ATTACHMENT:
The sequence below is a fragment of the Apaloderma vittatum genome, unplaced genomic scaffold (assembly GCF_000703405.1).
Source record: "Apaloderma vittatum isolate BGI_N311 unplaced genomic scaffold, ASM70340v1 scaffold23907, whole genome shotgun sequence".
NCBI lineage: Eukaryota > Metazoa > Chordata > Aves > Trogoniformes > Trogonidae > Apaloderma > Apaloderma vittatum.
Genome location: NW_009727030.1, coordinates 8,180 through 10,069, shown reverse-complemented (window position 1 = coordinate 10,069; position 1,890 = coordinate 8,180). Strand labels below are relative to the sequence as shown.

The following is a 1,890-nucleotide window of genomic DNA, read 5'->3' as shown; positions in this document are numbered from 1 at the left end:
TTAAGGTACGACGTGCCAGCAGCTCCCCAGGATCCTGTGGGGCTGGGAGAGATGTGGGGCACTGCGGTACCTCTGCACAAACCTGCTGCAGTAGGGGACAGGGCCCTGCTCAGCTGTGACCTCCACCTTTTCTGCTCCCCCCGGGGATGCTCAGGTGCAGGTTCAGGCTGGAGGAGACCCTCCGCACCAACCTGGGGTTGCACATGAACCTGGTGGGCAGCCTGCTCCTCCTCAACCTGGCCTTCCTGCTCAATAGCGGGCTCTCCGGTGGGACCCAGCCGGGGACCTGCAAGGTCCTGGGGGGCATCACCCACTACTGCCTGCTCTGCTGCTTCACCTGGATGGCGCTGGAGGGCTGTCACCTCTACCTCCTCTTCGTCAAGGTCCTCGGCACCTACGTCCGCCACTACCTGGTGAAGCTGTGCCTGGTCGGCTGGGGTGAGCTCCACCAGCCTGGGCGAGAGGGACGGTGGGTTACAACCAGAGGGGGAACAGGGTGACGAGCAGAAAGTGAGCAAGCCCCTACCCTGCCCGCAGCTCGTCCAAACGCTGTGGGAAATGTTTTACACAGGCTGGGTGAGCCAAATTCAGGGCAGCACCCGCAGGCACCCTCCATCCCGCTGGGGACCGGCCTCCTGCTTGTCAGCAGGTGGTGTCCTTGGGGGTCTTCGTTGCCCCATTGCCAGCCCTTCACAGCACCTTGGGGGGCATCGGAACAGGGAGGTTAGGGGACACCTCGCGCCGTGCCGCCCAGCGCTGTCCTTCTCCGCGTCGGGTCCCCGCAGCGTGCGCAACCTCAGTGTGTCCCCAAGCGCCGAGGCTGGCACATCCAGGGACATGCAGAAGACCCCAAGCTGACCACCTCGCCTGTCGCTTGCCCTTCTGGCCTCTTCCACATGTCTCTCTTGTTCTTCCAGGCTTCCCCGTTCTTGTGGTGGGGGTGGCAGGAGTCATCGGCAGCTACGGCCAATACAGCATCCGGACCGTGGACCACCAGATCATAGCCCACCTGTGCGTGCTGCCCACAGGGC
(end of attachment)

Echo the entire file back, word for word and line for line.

The sequence below is a fragment of the Apaloderma vittatum genome, unplaced genomic scaffold (assembly GCF_000703405.1).
Source record: "Apaloderma vittatum isolate BGI_N311 unplaced genomic scaffold, ASM70340v1 scaffold23907, whole genome shotgun sequence".
NCBI lineage: Eukaryota > Metazoa > Chordata > Aves > Trogoniformes > Trogonidae > Apaloderma > Apaloderma vittatum.
Genome location: NW_009727030.1, coordinates 8,180 through 10,069, shown reverse-complemented (window position 1 = coordinate 10,069; position 1,890 = coordinate 8,180). Strand labels below are relative to the sequence as shown.

The following is a 1,890-nucleotide window of genomic DNA, read 5'->3' as shown; positions in this document are numbered from 1 at the left end:
TTAAGGTACGACGTGCCAGCAGCTCCCCAGGATCCTGTGGGGCTGGGAGAGATGTGGGGCACTGCGGTACCTCTGCACAAACCTGCTGCAGTAGGGGACAGGGCCCTGCTCAGCTGTGACCTCCACCTTTTCTGCTCCCCCCGGGGATGCTCAGGTGCAGGTTCAGGCTGGAGGAGACCCTCCGCACCAACCTGGGGTTGCACATGAACCTGGTGGGCAGCCTGCTCCTCCTCAACCTGGCCTTCCTGCTCAATAGCGGGCTCTCCGGTGGGACCCAGCCGGGGACCTGCAAGGTCCTGGGGGGCATCACCCACTACTGCCTGCTCTGCTGCTTCACCTGGATGGCGCTGGAGGGCTGTCACCTCTACCTCCTCTTCGTCAAGGTCCTCGGCACCTACGTCCGCCACTACCTGGTGAAGCTGTGCCTGGTCGGCTGGGGTGAGCTCCACCAGCCTGGGCGAGAGGGACGGTGGGTTACAACCAGAGGGGGAACAGGGTGACGAGCAGAAAGTGAGCAAGCCCCTACCCTGCCCGCAGCTCGTCCAAACGCTGTGGGAAATGTTTTACACAGGCTGGGTGAGCCAAATTCAGGGCAGCACCCGCAGGCACCCTCCATCCCGCTGGGGACCGGCCTCCTGCTTGTCAGCAGGTGGTGTCCTTGGGGGTCTTCGTTGCCCCATTGCCAGCCCTTCACAGCACCTTGGGGGGCATCGGAACAGGGAGGTTAGGGGACACCTCGCGCCGTGCCGCCCAGCGCTGTCCTTCTCCGCGTCGGGTCCCCGCAGCGTGCGCAACCTCAGTGTGTCCCCAAGCGCCGAGGCTGGCACATCCAGGGACATGCAGAAGACCCCAAGCTGACCACCTCGCCTGTCGCTTGCCCTTCTGGCCTCTTCCACATGTCTCTCTTGTTCTTCCAGGCTTCCCCGTTCTTGTGGTGGGGGTGGCAGGAGTCATCGGCAGCTACGGCCAATACAGCATCCGGACCGTGGACCACCAGATCATAGCCCACCTGTGCGTGCTGCCCACAGGGC